“There weren’t ample advancement opportunities for people with experience. They wanted college degrees.”

 “There was no advancement unless you were willing to move.”

 “I felt very stifled.”

“There were limitations on advancement. It seemed like it was top-heavy, full of people who had been there a long time, so if you were recently hired, you couldn’t move up.”

More than 60% of top performers indicated that they are not willing to relocate “anywhere” in the US or Canada for career advancement.

When asked about their “ideal” job, these career-oriented top performers were looking for environments that offered empowerment, flex time and customer interaction.

Life” departures are the second broad category driving departures.  At the time of this work, employees leaving for these reasons accounted for about a third of departures. 

Life-driven departing employees mainly left because of competing domestic duties, such as child care or caring for a sick family member.  This accounted for 60% of life-related departures and 21% of all departures.  Other life factors included employees who decided:

  • to move (20% of life reasons)
  • not to return after a leave of absence (6% of life reasons)
  • to return to school (9% of life reasons)

Today, life considerations are top-of-mind for many, with the impact of forced home schooling for families with children in 2020 and forced remote work.   Life and household routines were disrupted, forcing many to reevaluate the situation, and now, for some, to transition again back to commuting. 

Employees who voluntarily departed because of “life” reasons were overall significantly more satisfied with the organization on a number of measures, including overall satisfaction, benefits and compensation, work environment, work satisfaction and corporate culture.  Employees who left for career reasons were significantly less satisfied on these factors.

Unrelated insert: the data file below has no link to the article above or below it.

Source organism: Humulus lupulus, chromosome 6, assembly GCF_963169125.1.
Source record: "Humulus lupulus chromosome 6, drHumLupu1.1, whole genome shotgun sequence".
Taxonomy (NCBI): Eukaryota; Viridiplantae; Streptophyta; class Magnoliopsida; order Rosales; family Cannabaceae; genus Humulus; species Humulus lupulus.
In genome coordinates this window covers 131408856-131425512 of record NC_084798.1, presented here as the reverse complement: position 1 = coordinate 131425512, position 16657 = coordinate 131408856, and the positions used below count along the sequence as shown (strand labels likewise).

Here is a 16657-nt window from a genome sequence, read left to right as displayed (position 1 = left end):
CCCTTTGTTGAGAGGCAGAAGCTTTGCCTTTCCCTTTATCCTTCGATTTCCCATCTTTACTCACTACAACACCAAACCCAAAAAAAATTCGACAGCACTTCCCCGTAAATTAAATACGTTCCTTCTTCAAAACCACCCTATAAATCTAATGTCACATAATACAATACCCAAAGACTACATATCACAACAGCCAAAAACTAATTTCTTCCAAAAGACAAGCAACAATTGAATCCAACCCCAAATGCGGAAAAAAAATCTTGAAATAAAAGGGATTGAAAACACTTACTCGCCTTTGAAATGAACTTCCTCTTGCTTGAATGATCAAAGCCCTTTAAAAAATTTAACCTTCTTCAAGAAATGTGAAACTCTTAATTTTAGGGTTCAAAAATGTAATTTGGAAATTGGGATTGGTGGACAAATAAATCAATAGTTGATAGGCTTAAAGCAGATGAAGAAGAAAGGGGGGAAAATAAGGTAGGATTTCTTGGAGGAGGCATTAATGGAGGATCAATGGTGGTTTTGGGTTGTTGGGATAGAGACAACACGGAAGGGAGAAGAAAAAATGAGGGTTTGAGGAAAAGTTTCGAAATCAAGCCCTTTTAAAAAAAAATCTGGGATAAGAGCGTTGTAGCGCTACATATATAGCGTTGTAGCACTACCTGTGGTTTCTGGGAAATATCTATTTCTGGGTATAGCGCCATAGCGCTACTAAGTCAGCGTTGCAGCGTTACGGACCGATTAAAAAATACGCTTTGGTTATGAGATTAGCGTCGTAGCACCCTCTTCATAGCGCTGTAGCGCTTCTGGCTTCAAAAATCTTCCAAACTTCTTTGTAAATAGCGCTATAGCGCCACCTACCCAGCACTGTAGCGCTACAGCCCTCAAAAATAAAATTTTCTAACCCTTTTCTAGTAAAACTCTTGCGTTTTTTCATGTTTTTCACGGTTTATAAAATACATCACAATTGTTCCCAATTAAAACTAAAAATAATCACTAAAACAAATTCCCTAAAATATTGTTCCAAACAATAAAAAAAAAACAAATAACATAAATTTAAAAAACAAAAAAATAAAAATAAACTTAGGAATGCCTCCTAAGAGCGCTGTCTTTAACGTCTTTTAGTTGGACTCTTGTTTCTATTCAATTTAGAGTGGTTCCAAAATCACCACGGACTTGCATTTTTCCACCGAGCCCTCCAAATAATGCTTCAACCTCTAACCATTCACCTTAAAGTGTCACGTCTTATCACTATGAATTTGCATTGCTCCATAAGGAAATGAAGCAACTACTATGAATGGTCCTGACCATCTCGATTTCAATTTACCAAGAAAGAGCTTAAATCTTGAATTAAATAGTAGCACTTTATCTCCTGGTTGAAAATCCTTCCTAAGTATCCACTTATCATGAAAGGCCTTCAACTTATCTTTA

Retention Strategy for Top Talent: What to Know During the Great Resignation

Top Talent Retention Strategy: Work Satisfaction Impact on Overall Satisfaction

Negative feelings about work satisfaction were the top factor that drove down overall satisfaction. 

The single most important aspect of work satisfaction was career advancement opportunities.   These included perceptions of opportunities to further their career and climb within the company. 

The converse of lack of advancement opportunity was the desire for challenge.    These top-performing employees want to feel challenged, but not overwhelmed by their job duties.  

Another important factor was recognition, specifically whether employees felt that their efforts were appreciated, acknowledged and recognized.

Appropriate levels of workload and responsibility were important.  Stress from workload, volume or productivity expectations tended to drive down work satisfaction.

Top Talent Retention Strategy: Corporate Culture Impact on Overall Satisfaction

Corporate culture was another of the top two most important factors driving overall satisfaction. 

Employee satisfaction for this corporate culture lagged other organizations among both career and life employee groups.   In fact, corporate culture had the lowest overall ratings. 

Other companies’ culture was a factor that emerged during in-depth exit interviews among top performers who left.   Leaving for a perceived better culture came across more strongly in the in-depth exit interviews than the online survey.

Specific aspects of corporate culture that came through in the exit interviews included:

  • communication (e.g., quality, clarity and perceived genuineness)
  • opinion of management
  • opinion of supervisor
  • attitudes of other employees (e.g., morale, motivation, pride in work)
  • opportunities for training, development and education

“Upper management wasn’t visible enough.  I felt management was open and honest, but sometimes difficult to reach because of travel.”

“Base level employees were not consulted about anything. Their input was not given any value.”

“They supposedly have this ‘open-door’ policy.  We were all laughing during orientation because we knew you couldn’t talk to management.   It was like they were saying, ‘Tell us your problem, but we’ll go back and tell your supervisor what you said.’”

“Many people had…warm feelings for their supervisors, but not for the organization as a whole.  I felt there was a disconnect between management and employees.”

While this study was conducted pre-COVID, a number of the findings still resonate today, including the importance of development and career advancement opportunities and corporate culture.  These are factors that are within the control of many organizations and should contribute towards an overall retention strategy.